What is Procurement? 🛍️ Podcast Ep. 13
In this episode of Pricing College – we discuss the role of procurement and why any pricing professional in a B2B environment needs to be prepared.
TIME-STAMPED SHOW NOTES:
[00:45] Procurement is to buy products and services to make their own business work better.
[01:20] Large companies will have dedicated specialists for procurement.
[01:50] Management cannot know everything. So, you need expertise in what you are buying.
[02:30] The profession has become more of an expertise field and focuses on needs analysis, identification of suppliers, and measurement of outcomes.
[03:40] Mirror the image of a pricing team with sales trying to increase prices and buyers seeking lower prices.
[04:30] Pricing can learn from procurement such as seeking to increase value from suppliers.
[05:00] We can also learn from the negotiation techniques used.
[05:30] Joanna says that often, procurement does not focus on value enough.
[06:20] Does your company send competent people in to negotiate with procurement?
In today’s episode, we want to cover a topic that will probably strike fear into the hearts of many experienced prices. And that is the dreaded word procurement. So Joanna, what is procurement?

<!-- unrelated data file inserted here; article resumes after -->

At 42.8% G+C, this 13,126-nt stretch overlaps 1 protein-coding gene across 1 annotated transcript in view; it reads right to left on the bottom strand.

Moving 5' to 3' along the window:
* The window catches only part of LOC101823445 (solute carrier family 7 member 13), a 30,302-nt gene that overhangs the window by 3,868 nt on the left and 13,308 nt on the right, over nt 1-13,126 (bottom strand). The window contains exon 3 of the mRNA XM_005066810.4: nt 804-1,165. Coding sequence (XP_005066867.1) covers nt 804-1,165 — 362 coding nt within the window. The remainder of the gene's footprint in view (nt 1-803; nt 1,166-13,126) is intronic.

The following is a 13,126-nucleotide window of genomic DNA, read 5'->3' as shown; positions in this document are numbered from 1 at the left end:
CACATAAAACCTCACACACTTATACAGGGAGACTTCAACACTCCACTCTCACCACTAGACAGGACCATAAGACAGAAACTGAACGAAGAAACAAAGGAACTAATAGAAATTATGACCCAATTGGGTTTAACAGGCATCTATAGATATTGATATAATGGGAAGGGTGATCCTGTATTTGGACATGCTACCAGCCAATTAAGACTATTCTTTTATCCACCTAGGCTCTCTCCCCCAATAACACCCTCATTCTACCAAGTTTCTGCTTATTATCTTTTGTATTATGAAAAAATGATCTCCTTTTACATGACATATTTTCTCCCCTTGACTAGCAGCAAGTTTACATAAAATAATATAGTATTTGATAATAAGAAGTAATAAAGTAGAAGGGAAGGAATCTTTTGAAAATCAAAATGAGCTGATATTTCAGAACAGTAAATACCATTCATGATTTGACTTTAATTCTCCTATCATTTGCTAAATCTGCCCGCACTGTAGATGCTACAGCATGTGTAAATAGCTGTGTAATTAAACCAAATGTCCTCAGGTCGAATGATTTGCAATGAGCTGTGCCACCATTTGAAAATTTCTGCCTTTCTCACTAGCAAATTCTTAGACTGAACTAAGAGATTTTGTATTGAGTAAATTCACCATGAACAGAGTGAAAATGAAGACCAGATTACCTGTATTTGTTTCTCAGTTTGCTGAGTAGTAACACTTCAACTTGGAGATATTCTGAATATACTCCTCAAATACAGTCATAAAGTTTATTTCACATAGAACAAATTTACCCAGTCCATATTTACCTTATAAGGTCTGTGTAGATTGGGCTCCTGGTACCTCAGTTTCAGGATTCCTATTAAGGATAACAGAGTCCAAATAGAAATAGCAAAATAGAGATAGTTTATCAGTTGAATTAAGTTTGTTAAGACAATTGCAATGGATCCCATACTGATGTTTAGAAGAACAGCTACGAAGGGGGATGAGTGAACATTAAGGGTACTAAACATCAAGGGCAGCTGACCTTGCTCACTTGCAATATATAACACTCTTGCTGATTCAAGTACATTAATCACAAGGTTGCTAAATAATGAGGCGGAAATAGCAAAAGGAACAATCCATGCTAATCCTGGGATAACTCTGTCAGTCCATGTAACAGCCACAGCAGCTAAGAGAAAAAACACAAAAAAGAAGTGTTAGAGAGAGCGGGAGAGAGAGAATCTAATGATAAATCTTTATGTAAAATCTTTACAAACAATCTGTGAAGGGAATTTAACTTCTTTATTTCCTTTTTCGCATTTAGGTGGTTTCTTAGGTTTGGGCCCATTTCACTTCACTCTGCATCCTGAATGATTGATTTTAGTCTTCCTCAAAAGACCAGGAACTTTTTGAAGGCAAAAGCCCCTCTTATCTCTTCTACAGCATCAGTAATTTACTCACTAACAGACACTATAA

To summarise, procurement is a fairly new function. The main purpose is to buy products and services for their own business to operate or function. Now, these could be materials to produce their own products and services for their customers. So, it is a very important function.
That’s right. I think from a pricing perspective or a selling perspective, you come into contact with procurement professionals in a B2B environment. When you’re selling to a business, obviously, private citizens make their own purchase decisions.
But procurement in a company will have at least a company of a certain size. They will have a dedicated professional trained in this area of expertise with the objective of getting better products and services at better prices.
A little bit of history about procurement is it started off as people say in World War I. When countries had to buy military goods and services, they needed to ship and get things to where they needed to go.
That makes a lot of sense when you look at it from that perspective. If you’re running a company, the management can’t know everything about what they’re purchasing.
So, you do need expertise in the same way you need expertise in what you’re selling. You need expertise in what you’re buying and it’s to know the product and to know the service to compare offers. You need to compare the different values of these products and services deliver.
I’ll just give a footnote. We’ll give them the positive side of procurement here. But there’s also the negative side, from a selling perspective. But that makes perfect sense.